Basically, what that means is that the story and the gameplay seem altogether different and unattached. This could be seen from the start. As you guide Drake through a temple that has been untouched for hundreds of years, one is jarred out of immersion by the suspiciously convenient placing of explosive gunpowder barrels; each one immaculately placed in a position that blows up something important, allowing one to progress further in the game. It raises questions that distract from the game. Why on earth would Sir Francis Drake have left these barrels of gunpowder behind in such places, as if he could somehow predict precisely how the temple would decay with time so that barrels could be blown up in the future to clear overgrowth or fallen ruins? It seems horribly contrived.

The jumping puzzles throughout the game similarly had no thought put into how this appears to the player. At one point, Drake must ascend the side of a fortress to see what happened to his companion. Naturally, there are bricks protruding out of the sheer wall, vines grown in perfectly aligned positions for climbing or swinging; all of this leading to an open window maybe 300 feet above one's starting position. If one ever doesn't know what to do next in this game, needless to say, it will probably involve some impressively nonsensical jumping puzzle from one area to the next, despite all odds that rock formations, trees, and boxes would ever be aligned in such a helpful manner.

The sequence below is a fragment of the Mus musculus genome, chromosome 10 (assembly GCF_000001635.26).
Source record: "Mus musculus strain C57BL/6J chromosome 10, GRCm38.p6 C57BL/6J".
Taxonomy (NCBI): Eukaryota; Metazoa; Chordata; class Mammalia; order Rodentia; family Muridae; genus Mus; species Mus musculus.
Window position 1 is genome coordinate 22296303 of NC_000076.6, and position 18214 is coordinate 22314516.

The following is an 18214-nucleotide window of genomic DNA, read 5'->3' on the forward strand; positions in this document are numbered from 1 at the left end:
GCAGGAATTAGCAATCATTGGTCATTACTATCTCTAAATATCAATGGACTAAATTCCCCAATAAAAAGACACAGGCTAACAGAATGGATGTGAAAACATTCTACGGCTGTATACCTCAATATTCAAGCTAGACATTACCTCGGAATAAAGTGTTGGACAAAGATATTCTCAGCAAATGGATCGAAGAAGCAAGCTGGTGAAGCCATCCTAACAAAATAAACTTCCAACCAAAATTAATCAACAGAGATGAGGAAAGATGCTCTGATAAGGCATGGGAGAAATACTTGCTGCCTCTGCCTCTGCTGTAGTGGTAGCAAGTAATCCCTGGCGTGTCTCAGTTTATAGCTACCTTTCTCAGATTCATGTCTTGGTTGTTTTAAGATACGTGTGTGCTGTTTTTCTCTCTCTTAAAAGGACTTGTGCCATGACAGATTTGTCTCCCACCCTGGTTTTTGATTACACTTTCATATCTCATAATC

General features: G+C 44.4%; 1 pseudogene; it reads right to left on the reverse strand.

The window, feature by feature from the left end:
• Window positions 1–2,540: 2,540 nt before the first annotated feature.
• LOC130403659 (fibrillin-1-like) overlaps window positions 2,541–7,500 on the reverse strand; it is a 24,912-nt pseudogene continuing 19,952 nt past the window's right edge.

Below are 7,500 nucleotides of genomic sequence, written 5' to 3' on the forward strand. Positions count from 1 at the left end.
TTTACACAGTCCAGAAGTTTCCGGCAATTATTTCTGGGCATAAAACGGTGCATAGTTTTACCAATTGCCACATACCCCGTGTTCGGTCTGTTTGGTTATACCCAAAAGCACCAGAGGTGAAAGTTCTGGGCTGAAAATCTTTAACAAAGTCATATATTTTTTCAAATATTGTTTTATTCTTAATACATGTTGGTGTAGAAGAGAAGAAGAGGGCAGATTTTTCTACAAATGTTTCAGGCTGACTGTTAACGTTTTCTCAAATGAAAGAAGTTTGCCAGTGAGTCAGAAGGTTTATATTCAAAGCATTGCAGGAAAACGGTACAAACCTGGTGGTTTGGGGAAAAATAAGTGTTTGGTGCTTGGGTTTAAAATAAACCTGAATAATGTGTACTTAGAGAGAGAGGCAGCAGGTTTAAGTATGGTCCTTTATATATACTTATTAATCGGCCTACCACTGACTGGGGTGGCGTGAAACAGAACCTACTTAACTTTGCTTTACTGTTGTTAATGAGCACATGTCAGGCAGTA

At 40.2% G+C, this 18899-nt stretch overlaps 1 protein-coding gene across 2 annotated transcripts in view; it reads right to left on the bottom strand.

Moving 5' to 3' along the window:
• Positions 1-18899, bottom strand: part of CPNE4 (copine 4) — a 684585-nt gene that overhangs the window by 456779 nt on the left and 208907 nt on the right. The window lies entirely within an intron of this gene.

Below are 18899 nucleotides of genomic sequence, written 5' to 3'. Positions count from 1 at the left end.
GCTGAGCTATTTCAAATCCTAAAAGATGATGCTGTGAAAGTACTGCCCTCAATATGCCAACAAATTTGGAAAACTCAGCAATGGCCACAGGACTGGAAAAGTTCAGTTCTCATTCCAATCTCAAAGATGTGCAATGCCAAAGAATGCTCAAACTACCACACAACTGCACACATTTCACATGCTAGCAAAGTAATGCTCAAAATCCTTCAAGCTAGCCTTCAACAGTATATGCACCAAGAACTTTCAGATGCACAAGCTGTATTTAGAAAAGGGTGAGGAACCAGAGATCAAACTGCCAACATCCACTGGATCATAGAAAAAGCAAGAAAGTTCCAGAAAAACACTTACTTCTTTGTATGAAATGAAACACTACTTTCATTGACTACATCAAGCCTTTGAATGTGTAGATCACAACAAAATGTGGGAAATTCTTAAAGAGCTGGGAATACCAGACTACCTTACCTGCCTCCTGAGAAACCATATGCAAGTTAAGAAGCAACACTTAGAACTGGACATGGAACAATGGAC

This also shows up in the action sequences. Basically, every part of the gameplay seems designed to ignore and distract from the story. In a number of temples and ruins abandoned for hundreds if not thousands of years, one somehow encounters hordes of mercenaries coming from god-knows-where in order to give the player something to fight. Again, this makes no goddamn sense, but is there nonetheless. After a cutscene, you can guarantee fighting endless mercenaries for half an hour or more, freezing the plot entirely until you defeat them all and move on.

I won't even go into the difficulty of the game because it nearly compelled me to throw my controller out the window in an apoplectic rage.

Drake's Fortune: Conclusion

Now, you ask yourself, perhaps this is nitpicking. Perhaps I'm looking at the presentation too seriously. But the thing that made this stand out was my inclination to take Uncharted: Drake's Fortune seriously. The game has excellent cinematic leanings within its cutscenes, the chararacters are vivid and realistic, and it has a realistic feel to it with a dash of romantic adventure. Thus, I figured that they would create it as if it was an interactive movie, and looked at it as if it was such.

Consequently, I was given reason after reason to pray for another cutscene around the corner. Endless waves of enemies gets old fast. Nathan Drake himself complains constantly about the infinite mercenaries. The lack of importance given to Sir Francis Drake and El Dorado killed my interest in the overall plot. And, finally, the contrived nature of the game's geography made me lose immersion repeatedly. The only saving grace were the characters, of which I wished there were more of, and more time spent on them.